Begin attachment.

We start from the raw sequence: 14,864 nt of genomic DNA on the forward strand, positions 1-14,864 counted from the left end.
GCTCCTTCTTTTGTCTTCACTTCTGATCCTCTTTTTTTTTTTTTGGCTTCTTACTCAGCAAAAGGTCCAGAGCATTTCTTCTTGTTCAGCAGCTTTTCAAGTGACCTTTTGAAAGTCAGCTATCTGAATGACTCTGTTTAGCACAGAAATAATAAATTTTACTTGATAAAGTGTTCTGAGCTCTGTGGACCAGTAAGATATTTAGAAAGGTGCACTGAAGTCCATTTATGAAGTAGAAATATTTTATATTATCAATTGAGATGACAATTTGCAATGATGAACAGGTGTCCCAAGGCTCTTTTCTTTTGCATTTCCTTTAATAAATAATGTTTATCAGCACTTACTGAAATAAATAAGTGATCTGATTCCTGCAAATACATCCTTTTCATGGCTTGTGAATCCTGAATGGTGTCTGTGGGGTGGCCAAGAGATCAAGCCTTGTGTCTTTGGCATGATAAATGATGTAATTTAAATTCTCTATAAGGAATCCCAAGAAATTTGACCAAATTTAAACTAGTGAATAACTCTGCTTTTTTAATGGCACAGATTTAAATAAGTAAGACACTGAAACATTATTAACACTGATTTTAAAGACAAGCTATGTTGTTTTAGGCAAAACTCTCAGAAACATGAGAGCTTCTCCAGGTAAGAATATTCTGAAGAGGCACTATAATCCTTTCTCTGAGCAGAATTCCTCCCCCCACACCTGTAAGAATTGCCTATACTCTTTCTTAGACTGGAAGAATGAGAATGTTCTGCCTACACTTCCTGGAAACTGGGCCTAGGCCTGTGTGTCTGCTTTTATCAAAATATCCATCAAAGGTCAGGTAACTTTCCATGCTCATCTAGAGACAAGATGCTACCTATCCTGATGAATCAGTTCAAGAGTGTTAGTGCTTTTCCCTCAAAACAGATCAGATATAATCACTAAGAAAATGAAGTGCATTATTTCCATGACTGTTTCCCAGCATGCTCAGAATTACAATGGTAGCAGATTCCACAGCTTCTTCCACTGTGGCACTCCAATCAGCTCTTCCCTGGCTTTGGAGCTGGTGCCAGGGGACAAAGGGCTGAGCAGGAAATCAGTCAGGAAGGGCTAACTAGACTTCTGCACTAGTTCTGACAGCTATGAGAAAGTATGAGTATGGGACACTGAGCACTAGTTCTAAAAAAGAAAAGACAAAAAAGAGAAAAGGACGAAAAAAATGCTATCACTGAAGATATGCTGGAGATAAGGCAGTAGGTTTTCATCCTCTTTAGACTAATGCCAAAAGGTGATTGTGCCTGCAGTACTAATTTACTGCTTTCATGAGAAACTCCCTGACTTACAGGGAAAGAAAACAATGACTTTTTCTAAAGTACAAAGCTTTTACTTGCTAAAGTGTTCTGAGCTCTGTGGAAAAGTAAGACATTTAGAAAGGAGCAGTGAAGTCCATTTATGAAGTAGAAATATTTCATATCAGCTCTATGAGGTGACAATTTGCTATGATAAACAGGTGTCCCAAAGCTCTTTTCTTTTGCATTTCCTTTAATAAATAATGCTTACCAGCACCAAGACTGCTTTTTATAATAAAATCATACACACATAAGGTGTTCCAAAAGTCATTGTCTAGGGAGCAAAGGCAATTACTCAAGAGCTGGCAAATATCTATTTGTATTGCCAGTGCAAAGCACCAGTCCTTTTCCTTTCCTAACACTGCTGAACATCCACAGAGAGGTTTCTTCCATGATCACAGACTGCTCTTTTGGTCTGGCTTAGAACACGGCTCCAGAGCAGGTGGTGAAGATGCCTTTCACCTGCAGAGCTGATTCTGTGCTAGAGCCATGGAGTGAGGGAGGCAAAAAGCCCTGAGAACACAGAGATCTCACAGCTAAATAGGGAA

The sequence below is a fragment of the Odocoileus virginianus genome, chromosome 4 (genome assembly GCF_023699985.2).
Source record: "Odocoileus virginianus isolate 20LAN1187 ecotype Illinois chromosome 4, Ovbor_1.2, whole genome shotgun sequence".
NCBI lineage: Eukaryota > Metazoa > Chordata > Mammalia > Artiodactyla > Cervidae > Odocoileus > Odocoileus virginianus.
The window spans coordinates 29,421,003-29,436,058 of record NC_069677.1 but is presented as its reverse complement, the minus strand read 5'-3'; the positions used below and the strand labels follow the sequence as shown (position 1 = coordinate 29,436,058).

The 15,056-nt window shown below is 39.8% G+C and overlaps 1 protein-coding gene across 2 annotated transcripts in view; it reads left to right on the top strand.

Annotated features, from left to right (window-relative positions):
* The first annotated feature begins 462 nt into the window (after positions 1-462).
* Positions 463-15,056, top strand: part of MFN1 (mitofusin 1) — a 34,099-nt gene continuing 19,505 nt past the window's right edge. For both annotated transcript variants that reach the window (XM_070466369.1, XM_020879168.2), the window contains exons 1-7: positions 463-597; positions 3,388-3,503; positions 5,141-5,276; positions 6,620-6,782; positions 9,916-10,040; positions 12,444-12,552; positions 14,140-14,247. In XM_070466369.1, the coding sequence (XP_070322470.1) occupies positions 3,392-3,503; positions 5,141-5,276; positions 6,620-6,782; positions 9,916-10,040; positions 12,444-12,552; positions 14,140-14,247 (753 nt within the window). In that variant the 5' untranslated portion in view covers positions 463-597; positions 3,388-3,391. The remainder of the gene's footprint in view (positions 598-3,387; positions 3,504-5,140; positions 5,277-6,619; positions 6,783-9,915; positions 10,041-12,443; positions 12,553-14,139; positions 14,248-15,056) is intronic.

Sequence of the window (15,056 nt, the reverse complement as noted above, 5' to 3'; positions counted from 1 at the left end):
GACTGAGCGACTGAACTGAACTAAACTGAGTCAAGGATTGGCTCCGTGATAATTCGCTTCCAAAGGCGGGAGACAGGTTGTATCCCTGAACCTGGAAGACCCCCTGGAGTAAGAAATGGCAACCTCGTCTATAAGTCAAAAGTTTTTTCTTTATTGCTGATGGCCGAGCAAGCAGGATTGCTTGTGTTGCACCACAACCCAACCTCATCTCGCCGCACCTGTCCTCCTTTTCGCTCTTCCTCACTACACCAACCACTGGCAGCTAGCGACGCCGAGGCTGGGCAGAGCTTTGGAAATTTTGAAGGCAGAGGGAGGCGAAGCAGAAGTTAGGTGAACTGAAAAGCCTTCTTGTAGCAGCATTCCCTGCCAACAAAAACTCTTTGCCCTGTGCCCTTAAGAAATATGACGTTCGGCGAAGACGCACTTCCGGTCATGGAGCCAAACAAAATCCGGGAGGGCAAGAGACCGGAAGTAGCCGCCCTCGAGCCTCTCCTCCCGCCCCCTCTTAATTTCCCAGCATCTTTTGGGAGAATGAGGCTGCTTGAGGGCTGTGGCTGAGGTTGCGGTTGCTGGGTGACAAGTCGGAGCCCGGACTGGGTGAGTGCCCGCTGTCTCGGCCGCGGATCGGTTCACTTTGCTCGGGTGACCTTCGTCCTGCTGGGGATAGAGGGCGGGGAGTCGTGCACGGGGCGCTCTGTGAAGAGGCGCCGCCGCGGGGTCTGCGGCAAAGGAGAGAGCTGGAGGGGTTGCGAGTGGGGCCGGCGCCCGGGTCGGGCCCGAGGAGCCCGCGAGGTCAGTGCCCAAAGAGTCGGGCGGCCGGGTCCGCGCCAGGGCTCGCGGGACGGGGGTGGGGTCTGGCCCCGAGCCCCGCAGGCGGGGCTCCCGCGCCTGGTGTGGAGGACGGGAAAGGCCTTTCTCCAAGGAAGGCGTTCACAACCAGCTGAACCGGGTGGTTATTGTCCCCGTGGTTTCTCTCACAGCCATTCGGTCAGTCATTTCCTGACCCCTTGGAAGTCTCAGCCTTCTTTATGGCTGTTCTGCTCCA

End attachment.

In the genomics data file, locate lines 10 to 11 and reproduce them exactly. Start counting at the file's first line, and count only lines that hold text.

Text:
* Positions 463-15,056, top strand: part of MFN1 (mitofusin 1) — a 34,099-nt gene continuing 19,505 nt past the window's right edge. For both annotated transcript variants that reach the window (XM_070466369.1, XM_020879168.2), the window contains exons 1-7: positions 463-597; positions 3,388-3,503; positions 5,141-5,276; positions 6,620-6,782; positions 9,916-10,040; positions 12,444-12,552; positions 14,140-14,247. In XM_070466369.1, the coding sequence (XP_070322470.1) occupies positions 3,392-3,503; positions 5,141-5,276; positions 6,620-6,782; positions 9,916-10,040; positions 12,444-12,552; positions 14,140-14,247 (753 nt within the window). In that variant the 5' untranslated portion in view covers positions 463-597; positions 3,388-3,391. The remainder of the gene's footprint in view (positions 598-3,387; positions 3,504-5,140; positions 5,277-6,619; positions 6,783-9,915; positions 10,041-12,443; positions 12,553-14,139; positions 14,248-15,056) is intronic.

Sequence of the window (15,056 nt, the reverse complement as noted above, 5' to 3'; positions counted from 1 at the left end):